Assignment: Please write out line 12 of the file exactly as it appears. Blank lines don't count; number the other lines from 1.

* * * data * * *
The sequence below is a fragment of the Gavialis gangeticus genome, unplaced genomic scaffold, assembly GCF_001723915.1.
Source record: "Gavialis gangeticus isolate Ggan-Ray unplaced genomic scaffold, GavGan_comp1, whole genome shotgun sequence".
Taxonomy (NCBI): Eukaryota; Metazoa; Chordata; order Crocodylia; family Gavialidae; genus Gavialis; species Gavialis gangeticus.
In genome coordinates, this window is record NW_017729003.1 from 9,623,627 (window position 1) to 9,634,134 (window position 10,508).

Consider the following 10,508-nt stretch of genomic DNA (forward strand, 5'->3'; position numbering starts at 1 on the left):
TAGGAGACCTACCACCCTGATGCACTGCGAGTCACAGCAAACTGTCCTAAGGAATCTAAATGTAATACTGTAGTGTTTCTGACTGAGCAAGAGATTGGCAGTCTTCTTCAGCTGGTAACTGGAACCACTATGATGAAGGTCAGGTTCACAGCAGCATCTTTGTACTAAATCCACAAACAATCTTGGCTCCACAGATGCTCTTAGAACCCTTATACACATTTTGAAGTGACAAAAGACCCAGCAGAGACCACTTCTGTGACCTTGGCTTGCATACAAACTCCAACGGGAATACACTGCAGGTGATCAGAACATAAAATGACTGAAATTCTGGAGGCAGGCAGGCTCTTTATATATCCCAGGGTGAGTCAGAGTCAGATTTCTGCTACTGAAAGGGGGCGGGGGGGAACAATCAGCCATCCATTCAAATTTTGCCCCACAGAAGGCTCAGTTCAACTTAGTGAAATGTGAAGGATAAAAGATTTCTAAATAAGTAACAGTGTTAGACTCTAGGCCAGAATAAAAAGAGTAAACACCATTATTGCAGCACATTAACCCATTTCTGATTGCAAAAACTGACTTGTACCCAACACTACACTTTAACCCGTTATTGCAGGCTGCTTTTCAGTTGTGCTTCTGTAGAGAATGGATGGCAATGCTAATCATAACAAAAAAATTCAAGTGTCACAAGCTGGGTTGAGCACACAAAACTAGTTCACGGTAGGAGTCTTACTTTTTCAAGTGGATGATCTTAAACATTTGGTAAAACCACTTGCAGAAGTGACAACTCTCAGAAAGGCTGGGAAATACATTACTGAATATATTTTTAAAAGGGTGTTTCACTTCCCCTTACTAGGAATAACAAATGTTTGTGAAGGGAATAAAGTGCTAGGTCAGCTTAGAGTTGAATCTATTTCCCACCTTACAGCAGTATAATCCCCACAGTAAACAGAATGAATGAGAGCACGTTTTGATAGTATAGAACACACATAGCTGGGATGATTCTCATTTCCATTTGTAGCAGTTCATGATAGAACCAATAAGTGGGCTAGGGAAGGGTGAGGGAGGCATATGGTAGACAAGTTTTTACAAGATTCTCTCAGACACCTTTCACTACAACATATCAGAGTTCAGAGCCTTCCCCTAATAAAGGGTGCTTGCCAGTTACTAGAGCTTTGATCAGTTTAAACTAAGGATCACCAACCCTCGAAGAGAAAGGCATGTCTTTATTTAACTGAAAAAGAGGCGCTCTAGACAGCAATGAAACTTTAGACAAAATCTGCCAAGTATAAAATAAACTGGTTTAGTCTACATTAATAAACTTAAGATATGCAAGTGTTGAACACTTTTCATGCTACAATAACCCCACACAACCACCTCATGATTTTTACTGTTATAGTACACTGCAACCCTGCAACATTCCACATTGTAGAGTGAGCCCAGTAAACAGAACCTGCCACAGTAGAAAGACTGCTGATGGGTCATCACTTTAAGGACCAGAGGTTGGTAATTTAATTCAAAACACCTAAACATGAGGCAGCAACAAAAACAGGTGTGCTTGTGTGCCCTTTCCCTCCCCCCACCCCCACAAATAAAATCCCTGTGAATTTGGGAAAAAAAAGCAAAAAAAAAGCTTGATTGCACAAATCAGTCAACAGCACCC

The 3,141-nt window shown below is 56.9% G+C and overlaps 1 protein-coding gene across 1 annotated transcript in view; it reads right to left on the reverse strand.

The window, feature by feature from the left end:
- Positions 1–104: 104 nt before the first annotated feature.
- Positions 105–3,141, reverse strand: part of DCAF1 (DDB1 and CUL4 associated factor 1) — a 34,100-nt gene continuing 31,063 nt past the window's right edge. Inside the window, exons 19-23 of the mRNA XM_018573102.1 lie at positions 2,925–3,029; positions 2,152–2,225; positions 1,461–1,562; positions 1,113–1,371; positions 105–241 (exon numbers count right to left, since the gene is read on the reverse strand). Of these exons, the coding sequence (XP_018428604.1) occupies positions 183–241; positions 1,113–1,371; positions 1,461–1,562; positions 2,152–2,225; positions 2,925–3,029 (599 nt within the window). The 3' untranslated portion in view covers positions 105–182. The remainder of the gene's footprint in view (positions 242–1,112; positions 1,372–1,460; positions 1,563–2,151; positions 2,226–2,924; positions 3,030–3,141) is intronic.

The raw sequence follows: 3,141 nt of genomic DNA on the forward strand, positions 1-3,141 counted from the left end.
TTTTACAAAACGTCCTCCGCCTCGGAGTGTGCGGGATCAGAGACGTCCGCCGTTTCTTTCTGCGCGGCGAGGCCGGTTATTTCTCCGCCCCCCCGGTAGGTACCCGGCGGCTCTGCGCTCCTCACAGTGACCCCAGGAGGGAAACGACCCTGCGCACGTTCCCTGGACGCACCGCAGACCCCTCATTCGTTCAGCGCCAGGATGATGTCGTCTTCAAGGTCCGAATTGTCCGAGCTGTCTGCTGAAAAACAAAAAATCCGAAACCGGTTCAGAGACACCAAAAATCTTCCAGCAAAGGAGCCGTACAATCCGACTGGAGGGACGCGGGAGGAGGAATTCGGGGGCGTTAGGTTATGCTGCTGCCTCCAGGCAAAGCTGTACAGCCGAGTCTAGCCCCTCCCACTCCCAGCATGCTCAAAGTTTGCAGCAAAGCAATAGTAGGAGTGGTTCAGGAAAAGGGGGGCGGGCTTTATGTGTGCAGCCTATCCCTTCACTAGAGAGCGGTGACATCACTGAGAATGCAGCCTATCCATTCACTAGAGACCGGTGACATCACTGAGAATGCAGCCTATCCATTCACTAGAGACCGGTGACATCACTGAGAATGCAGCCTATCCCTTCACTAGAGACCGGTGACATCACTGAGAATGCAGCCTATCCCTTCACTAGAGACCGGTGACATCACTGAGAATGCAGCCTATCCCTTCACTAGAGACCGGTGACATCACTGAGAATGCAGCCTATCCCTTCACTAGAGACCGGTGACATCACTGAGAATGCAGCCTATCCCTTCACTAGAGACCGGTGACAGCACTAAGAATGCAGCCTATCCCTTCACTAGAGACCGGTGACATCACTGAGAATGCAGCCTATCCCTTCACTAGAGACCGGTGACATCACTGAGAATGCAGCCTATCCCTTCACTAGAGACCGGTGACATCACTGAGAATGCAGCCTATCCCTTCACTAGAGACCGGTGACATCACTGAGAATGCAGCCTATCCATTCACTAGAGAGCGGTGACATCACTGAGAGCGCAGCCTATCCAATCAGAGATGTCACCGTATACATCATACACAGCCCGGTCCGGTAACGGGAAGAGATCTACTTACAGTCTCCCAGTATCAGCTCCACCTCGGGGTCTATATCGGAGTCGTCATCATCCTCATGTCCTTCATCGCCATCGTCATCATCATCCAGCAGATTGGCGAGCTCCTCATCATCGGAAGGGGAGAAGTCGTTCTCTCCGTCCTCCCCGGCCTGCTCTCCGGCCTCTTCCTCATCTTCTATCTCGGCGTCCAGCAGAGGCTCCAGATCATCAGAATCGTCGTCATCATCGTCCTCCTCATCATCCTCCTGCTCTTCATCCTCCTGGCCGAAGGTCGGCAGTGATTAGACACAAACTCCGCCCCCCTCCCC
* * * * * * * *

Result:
TTTTACAAAACGTCCTCCGCCTCGGAGTGTGCGGGATCAGAGACGTCCGCCGTTTCTTTCTGCGCGGCGAGGCCGGTTATTTCTCCGCCCCCCCGGTAGGTACCCGGCGGCTCTGCGCTCCTCACAGTGACCCCAGGAGGGAAACGACCCTGCGCACGTTCCCTGGACGCACCGCAGACCCCTCATTCGTTCAGCGCCAGGATGATGTCGTCTTCAAGGTCCGAATTGTCCGAGCTGTCTGCTGAAAAACAAAAAATCCGAAACCGGTTCAGAGACACCAAAAATCTTCCAGCAAAGGAGCCGTACAATCCGACTGGAGGGACGCGGGAGGAGGAATTCGGGGGCGTTAGGTTATGCTGCTGCCTCCAGGCAAAGCTGTACAGCCGAGTCTAGCCCCTCCCACTCCCAGCATGCTCAAAGTTTGCAGCAAAGCAATAGTAGGAGTGGTTCAGGAAAAGGGGGGCGGGCTTTATGTGTGCAGCCTATCCCTTCACTAGAGAGCGGTGACATCACTGAGAATGCAGCCTATCCATTCACTAGAGACCGGTGACATCACTGAGAATGCAGCCTATCCATTCACTAGAGACCGGTGACATCACTGAGAATGCAGCCTATCCCTTCACTAGAGACCGGTGACATCACTGAGAATGCAGCCTATCCCTTCACTAGAGACCGGTGACATCACTGAGAATGCAGCCTATCCCTTCACTAGAGACCGGTGACATCACTGAGAATGCAGCCTATCCCTTCACTAGAGACCGGTGACATCACTGAGAATGCAGCCTATCCCTTCACTAGAGACCGGTGACAGCACTAAGAATGCAGCCTATCCCTTCACTAGAGACCGGTGACATCACTGAGAATGCAGCCTATCCCTTCACTAGAGACCGGTGACATCACTGAGAATGCAGCCTATCCCTTCACTAGAGACCGGTGACATCACTGAGAATGCAGCCTATCCCTTCACTAGAGACCGGTGACATCACTGAGAATGCAGCCTATCCATTCACTAGAGAGCGGTGACATCACTGAGAGCGCAGCCTATCCAATCAGAGATGTCACCGTATACATCATACACAGCCCGGTCCGGTAACGGGAAGAGATCTACTTACAGTCTCCCAGTATCAGCTCCACCTCGGGGTCTATATCGGAGTCGTCATCATCCTCATGTCCTTCATCGCCATCGTCATCATCATCCAGCAGATTGGCGAGCTCCTCATCATCGGAAGGGGAGAAGTCGTTCTCTCCGTCCTCCCCGGCCTGCTCTCCGGCCTCTTCCTCATCTTCTATCTCGGCGTCCAGCAGAGGCTCCAGATCATCAGAATCGTCGTCATCATCGTCCTCCTCATCATCCTCCTGCTCTTCATCCTCCTGGCCGAAGGTCGGCAGTGATTAGACACAAACTCCGCCCCCCTCCCC